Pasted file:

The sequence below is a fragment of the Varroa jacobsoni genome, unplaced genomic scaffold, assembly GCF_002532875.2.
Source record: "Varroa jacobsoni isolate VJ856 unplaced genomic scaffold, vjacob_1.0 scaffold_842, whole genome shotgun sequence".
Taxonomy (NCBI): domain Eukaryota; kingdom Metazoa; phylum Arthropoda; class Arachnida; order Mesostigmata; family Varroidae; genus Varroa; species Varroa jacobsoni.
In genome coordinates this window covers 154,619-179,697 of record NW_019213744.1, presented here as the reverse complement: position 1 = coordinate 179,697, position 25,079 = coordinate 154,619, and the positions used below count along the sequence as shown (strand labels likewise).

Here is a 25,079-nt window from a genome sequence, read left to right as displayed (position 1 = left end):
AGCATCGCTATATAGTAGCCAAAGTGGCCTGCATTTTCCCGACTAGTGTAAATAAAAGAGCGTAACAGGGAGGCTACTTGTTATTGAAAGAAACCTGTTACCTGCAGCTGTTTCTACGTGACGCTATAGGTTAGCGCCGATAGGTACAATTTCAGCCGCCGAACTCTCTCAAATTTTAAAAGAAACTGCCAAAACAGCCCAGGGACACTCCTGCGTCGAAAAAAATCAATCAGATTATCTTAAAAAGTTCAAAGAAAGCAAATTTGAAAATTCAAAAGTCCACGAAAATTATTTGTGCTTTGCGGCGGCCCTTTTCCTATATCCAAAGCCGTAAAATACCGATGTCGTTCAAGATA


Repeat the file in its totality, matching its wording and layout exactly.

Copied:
The sequence below is a fragment of the Varroa jacobsoni genome, unplaced genomic scaffold, assembly GCF_002532875.2.
Source record: "Varroa jacobsoni isolate VJ856 unplaced genomic scaffold, vjacob_1.0 scaffold_842, whole genome shotgun sequence".
Taxonomy (NCBI): domain Eukaryota; kingdom Metazoa; phylum Arthropoda; class Arachnida; order Mesostigmata; family Varroidae; genus Varroa; species Varroa jacobsoni.
In genome coordinates this window covers 154,619-179,697 of record NW_019213744.1, presented here as the reverse complement: position 1 = coordinate 179,697, position 25,079 = coordinate 154,619, and the positions used below count along the sequence as shown (strand labels likewise).

Here is a 25,079-nt window from a genome sequence, read left to right as displayed (position 1 = left end):
AGCATCGCTATATAGTAGCCAAAGTGGCCTGCATTTTCCCGACTAGTGTAAATAAAAGAGCGTAACAGGGAGGCTACTTGTTATTGAAAGAAACCTGTTACCTGCAGCTGTTTCTACGTGACGCTATAGGTTAGCGCCGATAGGTACAATTTCAGCCGCCGAACTCTCTCAAATTTTAAAAGAAACTGCCAAAACAGCCCAGGGACACTCCTGCGTCGAAAAAAATCAATCAGATTATCTTAAAAAGTTCAAAGAAAGCAAATTTGAAAATTCAAAAGTCCACGAAAATTATTTGTGCTTTGCGGCGGCCCTTTTCCTATATCCAAAGCCGTAAAATACCGATGTCGTTCAAGATA